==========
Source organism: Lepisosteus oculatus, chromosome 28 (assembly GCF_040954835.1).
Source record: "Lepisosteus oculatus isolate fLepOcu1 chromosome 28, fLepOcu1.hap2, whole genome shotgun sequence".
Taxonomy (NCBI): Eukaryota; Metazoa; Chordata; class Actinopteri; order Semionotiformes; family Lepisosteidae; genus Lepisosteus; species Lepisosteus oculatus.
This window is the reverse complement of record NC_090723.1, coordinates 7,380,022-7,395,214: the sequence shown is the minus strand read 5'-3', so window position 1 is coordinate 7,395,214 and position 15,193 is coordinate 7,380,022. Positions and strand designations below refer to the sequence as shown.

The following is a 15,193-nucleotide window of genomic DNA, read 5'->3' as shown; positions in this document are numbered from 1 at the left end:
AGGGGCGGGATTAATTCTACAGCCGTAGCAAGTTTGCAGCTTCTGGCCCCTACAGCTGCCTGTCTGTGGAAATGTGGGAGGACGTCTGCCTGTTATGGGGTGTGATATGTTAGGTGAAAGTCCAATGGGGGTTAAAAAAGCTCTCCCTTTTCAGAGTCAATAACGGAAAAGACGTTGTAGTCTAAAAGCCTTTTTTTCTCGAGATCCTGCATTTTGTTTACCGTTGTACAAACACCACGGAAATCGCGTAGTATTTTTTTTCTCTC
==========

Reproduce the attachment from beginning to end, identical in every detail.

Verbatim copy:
Source organism: Lepisosteus oculatus, chromosome 28 (assembly GCF_040954835.1).
Source record: "Lepisosteus oculatus isolate fLepOcu1 chromosome 28, fLepOcu1.hap2, whole genome shotgun sequence".
Taxonomy (NCBI): Eukaryota; Metazoa; Chordata; class Actinopteri; order Semionotiformes; family Lepisosteidae; genus Lepisosteus; species Lepisosteus oculatus.
This window is the reverse complement of record NC_090723.1, coordinates 7,380,022-7,395,214: the sequence shown is the minus strand read 5'-3', so window position 1 is coordinate 7,395,214 and position 15,193 is coordinate 7,380,022. Positions and strand designations below refer to the sequence as shown.

The following is a 15,193-nucleotide window of genomic DNA, read 5'->3' as shown; positions in this document are numbered from 1 at the left end:
AGGGGCGGGATTAATTCTACAGCCGTAGCAAGTTTGCAGCTTCTGGCCCCTACAGCTGCCTGTCTGTGGAAATGTGGGAGGACGTCTGCCTGTTATGGGGTGTGATATGTTAGGTGAAAGTCCAATGGGGGTTAAAAAAGCTCTCCCTTTTCAGAGTCAATAACGGAAAAGACGTTGTAGTCTAAAAGCCTTTTTTTCTCGAGATCCTGCATTTTGTTTACCGTTGTACAAACACCACGGAAATCGCGTAGTATTTTTTTTCTCTC